Brief Report: Seeing the Man in the Moon: Do Children with Autism Perceive Pareidolic Faces? A Pilot Study
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Faces are one of the most socially significant visual stimuli encountered in the environment, whereas pareidolias are illusions of faces arising from ambiguous stimuli in the environment. Autism spectrum disorder (ASD) is characterised by deficits in response to social stimuli. We found that children with ASD (n = 60) identify significantly fewer pareidolic faces in a sequence of ambiguous stimuli than typically developing peers. The two groups did not differ in the number of objects identified, indicating that the children with ASD had a specific lack of attention to faces. Pareidolia have considerable potential as naturalistic and easy-to-create materials for the investigation of spontaneous attention to social stimuli in children with ASD.
KeywordsAutism spectrum disorder Face perception Social attention Protofacial stimuli Pareidolia
We wish to thank all the children and families who took part in the study. The manuscript was prepared based on the thesis submitted by the second author to University College, Cork.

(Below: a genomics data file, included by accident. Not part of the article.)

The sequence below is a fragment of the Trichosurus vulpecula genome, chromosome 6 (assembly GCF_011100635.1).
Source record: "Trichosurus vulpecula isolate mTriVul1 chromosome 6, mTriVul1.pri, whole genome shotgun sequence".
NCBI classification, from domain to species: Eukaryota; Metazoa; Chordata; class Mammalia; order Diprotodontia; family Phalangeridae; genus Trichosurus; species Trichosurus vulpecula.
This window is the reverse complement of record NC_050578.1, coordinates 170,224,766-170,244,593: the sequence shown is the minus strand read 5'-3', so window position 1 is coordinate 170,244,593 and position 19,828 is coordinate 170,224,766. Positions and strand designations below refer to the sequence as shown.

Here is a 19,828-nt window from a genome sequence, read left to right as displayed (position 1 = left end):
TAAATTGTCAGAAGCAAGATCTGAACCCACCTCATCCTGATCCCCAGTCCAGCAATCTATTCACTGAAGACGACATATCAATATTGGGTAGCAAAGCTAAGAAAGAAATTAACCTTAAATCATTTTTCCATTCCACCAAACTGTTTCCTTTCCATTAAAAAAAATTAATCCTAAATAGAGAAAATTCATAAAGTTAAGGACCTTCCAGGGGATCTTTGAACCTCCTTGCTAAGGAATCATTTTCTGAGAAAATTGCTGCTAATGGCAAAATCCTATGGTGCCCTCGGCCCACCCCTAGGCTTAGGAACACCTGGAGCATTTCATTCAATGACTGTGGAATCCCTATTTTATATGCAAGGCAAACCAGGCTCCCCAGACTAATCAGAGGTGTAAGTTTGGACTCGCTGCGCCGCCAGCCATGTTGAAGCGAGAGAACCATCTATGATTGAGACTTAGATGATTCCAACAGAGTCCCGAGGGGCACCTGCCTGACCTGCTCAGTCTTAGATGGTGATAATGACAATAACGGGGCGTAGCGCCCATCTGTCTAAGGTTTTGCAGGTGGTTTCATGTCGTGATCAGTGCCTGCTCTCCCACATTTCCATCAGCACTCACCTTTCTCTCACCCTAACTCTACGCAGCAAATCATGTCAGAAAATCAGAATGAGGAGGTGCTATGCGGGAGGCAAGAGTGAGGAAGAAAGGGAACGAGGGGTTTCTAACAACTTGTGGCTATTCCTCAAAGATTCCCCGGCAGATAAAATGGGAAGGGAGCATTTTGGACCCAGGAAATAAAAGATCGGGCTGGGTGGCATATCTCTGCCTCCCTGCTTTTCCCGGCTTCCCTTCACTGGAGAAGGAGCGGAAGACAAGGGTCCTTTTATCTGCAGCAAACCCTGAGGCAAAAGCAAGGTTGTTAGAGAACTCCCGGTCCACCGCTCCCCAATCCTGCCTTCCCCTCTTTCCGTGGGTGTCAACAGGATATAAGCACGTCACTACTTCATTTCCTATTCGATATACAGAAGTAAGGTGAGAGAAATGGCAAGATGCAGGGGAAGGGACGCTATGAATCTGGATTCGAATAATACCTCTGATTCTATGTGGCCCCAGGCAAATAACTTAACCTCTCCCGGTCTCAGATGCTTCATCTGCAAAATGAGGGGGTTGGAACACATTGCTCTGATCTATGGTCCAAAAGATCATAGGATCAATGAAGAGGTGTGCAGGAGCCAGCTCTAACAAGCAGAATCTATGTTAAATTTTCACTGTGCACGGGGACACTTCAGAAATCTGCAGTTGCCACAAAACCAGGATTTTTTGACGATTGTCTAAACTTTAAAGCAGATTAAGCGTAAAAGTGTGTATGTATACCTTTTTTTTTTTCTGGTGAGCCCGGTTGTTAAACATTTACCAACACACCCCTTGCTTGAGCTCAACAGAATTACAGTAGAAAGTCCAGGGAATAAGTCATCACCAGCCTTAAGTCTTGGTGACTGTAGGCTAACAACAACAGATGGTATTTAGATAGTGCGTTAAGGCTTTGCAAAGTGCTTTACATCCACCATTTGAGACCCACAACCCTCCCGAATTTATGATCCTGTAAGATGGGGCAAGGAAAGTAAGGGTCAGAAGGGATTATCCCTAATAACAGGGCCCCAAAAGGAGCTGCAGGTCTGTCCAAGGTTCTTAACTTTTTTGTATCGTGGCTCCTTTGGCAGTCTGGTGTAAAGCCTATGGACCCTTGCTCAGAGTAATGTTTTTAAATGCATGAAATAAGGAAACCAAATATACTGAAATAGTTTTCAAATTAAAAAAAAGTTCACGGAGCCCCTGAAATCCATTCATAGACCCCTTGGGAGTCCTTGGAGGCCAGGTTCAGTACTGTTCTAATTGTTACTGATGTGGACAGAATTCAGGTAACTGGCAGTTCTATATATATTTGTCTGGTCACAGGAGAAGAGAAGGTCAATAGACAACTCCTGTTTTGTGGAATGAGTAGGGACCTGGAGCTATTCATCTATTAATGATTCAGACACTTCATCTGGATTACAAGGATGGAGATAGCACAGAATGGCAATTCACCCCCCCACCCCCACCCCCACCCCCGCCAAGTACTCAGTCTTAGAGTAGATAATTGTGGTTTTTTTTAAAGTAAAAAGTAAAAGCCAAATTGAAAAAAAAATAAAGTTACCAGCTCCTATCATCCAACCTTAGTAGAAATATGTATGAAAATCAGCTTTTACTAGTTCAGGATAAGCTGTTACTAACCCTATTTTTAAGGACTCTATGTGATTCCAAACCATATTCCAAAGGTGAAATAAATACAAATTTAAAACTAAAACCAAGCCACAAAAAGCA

The study was conceived by MS, in discussion with RK and CR. MS designed the study and collected the data. Data analysis was done by CR and MS. CR coordinated and drafted the manuscript with contributions from both RK and MS. All authors read and approved of the final manuscript.
This study was carried out without external funding.
Compliance with Ethical Standards
Conflict of Interest
All authors declares that they have no conflict of interest.
All procedures performed in this study were in accordance with the ethical standards of the institutional and/or national research committee and with the 1964 Helsinki declaration and its later amendments or comparable ethical standards.
Informed consent was obtained from all individual participants included in the study.
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